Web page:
• Thu. Feb 22nd, 2024

Burundi should benefit from the added value generated by the chimps of the Kigwena protected reserve which have been relocated to Kenya


Apr 30, 2022

RUMONGE April 29th (ABP) – The Kigwena protected reserve in Rumonge province (southwest of Burundi) covers 565 hectares of forest. A reserve commonly called “Peri-Guinean”, according to the governor of Rumonge province, Consolateur Nitunga, as long as the varieties of its trees are the same as those of the forest of Equatorial Guinea.

According to Mr. Nitunga, there are many challenges for its preservation. It faces the imperative of the population of the surroundings who seek firewood there by resorting to the cutting of trees or by the collection of wood debris on the ground. It is surrounded by 3 sites divided into 2 sectors Gashasha and Cabara and all the people look for firewood there. An illegal activity according to him. On the other hand, the fruits of this reserve are highly prized. The status of the reserve is sometimes a subject of dispute. In that regard, Mr. Nitunga revealed that people who fled in 1972 maintain that they had land within the reserve, which the governor refutes by insisting that this reserve is a domain protected by law of 1958, well before the events of 1972. The other challenge which is not the least, it is the displacement of the limits of the reserve by the population of the surroundings who fragment this reserve to their advantage.

Mr. Nitunga indicates that the Rumonge province is committed to protecting this reserve through public awareness sessions for its preservation. He maintains that this reserve allows the surrounding households to benefit from the rain throughout the year, a boon for agricultural activities.

The governor of Rumonge province returned to the episode of chimpanzees from this reserve who were relocated to Kenya about 30 years ago (between the years 1993 and 1996). For him, the latter have generated a lot of money because of tourist visits. He called on the government to look into the matter so that these chimpanzees can offer added value to our country. He did not rule out that these chimpanzees are repatriated.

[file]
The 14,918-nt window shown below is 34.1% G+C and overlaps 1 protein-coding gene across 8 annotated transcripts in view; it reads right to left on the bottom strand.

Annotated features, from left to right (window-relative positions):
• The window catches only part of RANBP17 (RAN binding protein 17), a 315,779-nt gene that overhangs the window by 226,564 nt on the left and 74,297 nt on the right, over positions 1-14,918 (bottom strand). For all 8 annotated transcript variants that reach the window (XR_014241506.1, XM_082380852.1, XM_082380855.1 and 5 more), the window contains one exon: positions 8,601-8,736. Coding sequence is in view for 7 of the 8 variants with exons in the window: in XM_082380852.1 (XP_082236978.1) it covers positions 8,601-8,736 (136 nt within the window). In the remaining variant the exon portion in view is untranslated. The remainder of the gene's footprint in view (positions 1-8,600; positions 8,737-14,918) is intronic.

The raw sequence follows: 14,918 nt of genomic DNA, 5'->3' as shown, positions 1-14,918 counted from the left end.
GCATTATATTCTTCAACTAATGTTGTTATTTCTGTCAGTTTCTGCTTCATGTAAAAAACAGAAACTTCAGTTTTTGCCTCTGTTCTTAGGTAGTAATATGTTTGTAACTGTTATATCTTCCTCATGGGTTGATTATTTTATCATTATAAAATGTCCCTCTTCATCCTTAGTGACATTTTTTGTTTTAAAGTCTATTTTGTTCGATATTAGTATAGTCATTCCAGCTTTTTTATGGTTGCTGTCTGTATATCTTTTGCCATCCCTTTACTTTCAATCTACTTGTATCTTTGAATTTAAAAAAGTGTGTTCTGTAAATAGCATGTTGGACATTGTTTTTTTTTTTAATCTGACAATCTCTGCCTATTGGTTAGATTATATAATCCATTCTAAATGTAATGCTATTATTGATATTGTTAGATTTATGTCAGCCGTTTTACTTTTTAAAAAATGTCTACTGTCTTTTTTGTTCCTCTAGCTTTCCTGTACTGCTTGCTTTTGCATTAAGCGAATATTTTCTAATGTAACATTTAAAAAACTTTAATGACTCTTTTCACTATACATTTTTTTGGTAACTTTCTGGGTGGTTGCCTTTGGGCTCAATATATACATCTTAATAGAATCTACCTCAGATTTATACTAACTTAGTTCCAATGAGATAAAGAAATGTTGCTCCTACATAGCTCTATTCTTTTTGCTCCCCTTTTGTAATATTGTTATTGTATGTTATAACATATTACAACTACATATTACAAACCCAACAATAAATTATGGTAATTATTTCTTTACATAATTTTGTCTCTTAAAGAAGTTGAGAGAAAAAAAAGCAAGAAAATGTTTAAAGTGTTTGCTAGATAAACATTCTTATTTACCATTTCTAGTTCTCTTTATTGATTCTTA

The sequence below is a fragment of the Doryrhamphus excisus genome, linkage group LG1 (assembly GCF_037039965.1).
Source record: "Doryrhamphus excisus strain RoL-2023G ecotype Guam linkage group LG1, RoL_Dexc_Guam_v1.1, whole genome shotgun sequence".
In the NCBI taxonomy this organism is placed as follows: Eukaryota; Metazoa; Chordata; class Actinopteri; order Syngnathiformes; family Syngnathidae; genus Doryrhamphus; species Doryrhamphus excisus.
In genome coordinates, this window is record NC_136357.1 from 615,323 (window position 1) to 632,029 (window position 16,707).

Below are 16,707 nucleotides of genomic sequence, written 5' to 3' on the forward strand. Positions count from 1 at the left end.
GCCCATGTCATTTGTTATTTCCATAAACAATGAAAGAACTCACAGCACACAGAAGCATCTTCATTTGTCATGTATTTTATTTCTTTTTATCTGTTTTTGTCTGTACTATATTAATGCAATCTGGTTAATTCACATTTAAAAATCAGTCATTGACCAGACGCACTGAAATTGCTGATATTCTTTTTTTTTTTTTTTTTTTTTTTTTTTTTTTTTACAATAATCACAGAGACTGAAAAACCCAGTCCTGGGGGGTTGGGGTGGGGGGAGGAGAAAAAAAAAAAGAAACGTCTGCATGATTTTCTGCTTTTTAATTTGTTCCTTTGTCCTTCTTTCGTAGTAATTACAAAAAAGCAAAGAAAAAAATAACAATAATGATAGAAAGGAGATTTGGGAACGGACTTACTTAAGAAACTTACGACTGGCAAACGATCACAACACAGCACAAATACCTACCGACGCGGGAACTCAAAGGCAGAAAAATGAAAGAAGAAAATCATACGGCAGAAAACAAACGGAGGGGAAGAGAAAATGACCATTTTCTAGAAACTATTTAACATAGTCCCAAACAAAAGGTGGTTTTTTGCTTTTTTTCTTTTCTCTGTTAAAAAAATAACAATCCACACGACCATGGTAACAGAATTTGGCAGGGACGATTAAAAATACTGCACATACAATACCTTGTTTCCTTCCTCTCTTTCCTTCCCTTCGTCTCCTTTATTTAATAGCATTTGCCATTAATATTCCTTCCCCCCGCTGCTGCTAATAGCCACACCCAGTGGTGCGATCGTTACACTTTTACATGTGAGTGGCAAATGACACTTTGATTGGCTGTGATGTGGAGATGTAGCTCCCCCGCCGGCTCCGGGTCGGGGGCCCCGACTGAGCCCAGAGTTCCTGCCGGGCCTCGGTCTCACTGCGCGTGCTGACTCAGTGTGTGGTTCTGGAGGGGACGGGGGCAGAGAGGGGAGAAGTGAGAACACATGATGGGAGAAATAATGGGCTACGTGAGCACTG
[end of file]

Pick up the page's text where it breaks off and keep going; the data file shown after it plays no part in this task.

Mr. Nitunga recognizes that much remains to be done so that this reserve can attract tourists who are still few in number at present. He considers that the personnel assigned to the guard of the reserve are insufficient. A concern he shares with François Manirambona, head of the Burundian Office for Environmental Protection (OBPE) in Rumonge province. The latter indicates that the 2 forest guards who must take care of the 565 hectares of the reserve are insufficient. That number should be revised upwards.

Mr. Célestin Mbazumutima, one of the 2 forest guards assigned to the protection of this reserve, adds that to attract tourists, it is necessary to invest in the development of tracks, the construction of hotels inside the reserve. Mr. Mbazumutima insisted on the proper supervision of forest rangers, while also ensuring their safety. He asks the authorities in charge of public security to give them guns because they have nothing to protect themselves. In 2018, he was injured by poachers who had machetes while he only had a stick.